Publications (3)5.67 Total impact
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ABSTRACT: The Arabidopsis thaliana At1g68290 gene encoding an endonuclease was isolated and designated ENDO2, which was cloned into a binary vector to overexpress ENDO2 with a C-terminal 6 × His-tag in A. thaliana. Our Arabidopsis transgenic lines harboring 35SP::ENDO2 produced stable active enzyme with high yield. The protein was affinity purified from transgenic plants, and its identity was confirmed by liquid chromatography-mass spectrometry and automatic Edman degradation. ENDO2 enzyme digests RNA, ssDNA, and dsDNA, with a substrate preference for ssDNA and RNA. The activity toward ssDNA (361.7 U/mg) is greater than its dsDNase activity (14.1 U/mg) at neutral pH. ENDO2 effectively cleaves mismatch regions in heteroduplex DNA containing single base pair mismatches or insertion/deletion bases and can be applied to high-throughput detection of single base mutation. Our data also validated that the removal of sugar groups from ENDO2 strongly affects its enzymatic stability and activity.Journal of Agricultural and Food Chemistry 04/2012; 60(20):5169-79. · 2.82 Impact Factor
Article: Ethylene insensitive and post-harvest yellowing retardation in mutant ethylene response sensor (boers) gene transformed broccoli (Brassica olercea var. italica)[show abstract] [hide abstract]
ABSTRACT: A mutant broccoli ers (ethylene-response-sensor, boers) gene was obtained through site directed mutagenesis by replacing the isoleucine with phenylanine at the 62th residue. Two plasmids were constructed with this mutant gene regulated by the CaMV 35S promoter together with the nptII (kanamycin resistance gene) coding sequence and hpt (hygromycin resistance gene), respectively, for the pBI-mERSI62F and pSM1H-mERSI62F plasmids. Genetic transformation of the above two constructs via A. tumefaciens has been conducted to evaluate their effects on floret yellowing of harvested broccoli. Over a hundred transformants have been obtained on the selected cotyledon and hypocotyl explants. PCR and Southern analysis demonstrated integration of the transgenes in the transformants. However, through Southern hybridization, we determined that multi-site integration and DNA rearrangements had occurred in most transformants. Morphological and characteristic alternation such as slower plant growth, shorter plant height, easy branching, late bolting, and relative higher mortality in comparison with other transgenes were noted in some transformants. Transgenic lines showing delayed senescence in leaves and floral heads were obtained. The expression of transgene was confirmed by Northern blot analysis. The transformed progenies also showed ethylene insensitivity in seed germination, detached leaves and harvested florets. Nevertheless, in most lines, the yellowing was only delayed 1–2 days.Molecular Breeding 08/2004; 14(3):199-213. · 2.85 Impact Factor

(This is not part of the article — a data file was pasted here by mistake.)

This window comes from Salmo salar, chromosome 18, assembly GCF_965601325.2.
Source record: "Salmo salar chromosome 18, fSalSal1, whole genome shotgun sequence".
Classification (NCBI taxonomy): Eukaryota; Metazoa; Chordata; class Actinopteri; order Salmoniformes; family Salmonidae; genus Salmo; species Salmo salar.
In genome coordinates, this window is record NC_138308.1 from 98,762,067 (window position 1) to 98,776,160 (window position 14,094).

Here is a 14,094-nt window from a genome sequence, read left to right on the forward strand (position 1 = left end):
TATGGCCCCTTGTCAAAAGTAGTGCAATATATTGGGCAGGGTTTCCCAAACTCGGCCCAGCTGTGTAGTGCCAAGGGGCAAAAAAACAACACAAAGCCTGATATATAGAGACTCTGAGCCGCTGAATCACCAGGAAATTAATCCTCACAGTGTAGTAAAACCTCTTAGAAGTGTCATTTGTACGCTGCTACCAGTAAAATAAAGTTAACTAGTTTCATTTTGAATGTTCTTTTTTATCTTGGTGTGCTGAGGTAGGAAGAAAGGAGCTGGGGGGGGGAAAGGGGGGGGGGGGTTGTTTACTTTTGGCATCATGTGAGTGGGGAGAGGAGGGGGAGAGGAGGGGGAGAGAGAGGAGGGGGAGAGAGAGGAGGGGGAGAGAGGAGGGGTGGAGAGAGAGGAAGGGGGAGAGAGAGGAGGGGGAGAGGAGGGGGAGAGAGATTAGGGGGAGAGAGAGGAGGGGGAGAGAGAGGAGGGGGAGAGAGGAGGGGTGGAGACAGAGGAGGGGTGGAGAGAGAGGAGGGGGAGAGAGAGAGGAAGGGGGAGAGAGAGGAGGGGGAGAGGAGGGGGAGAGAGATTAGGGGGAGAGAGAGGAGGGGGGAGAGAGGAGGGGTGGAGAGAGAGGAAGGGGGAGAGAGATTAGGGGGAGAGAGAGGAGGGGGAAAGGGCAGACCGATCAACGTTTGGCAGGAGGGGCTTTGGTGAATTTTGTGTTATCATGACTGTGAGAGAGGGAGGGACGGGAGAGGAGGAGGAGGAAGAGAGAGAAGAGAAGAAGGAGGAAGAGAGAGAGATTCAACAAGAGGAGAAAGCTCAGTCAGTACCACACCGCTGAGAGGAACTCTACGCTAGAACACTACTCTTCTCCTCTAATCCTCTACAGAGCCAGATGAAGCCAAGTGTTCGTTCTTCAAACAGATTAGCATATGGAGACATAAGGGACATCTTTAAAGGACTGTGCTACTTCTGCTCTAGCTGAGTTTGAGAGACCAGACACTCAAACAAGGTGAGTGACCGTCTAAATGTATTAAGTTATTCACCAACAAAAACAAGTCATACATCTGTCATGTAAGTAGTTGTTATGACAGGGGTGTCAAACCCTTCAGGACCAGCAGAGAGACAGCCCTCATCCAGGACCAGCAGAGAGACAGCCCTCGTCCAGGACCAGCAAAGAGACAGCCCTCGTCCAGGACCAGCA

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ABSTRACT: Broccoli, Brassica oleracea L. var italica, is an important vegetable crop known to be rich in vitamins and sulforaphane. However, rapid postharvest senescence in harvested floral heads reduces its value. Complex factors such as ethylene biosynthesis, temperature, and respiration are involved in this senescence process. Meanwhile, recent developments on postharvest biotechnology, as well as studies on functional genes related to postharvest senescence have provided an opportunity for conquering this problem. In this review, we will discuss the genes involved in broccoli senescence and the physical, chemical, or genetic methods to increase shelf life and reduce quality loss due to postharvest senescence.Plant Science.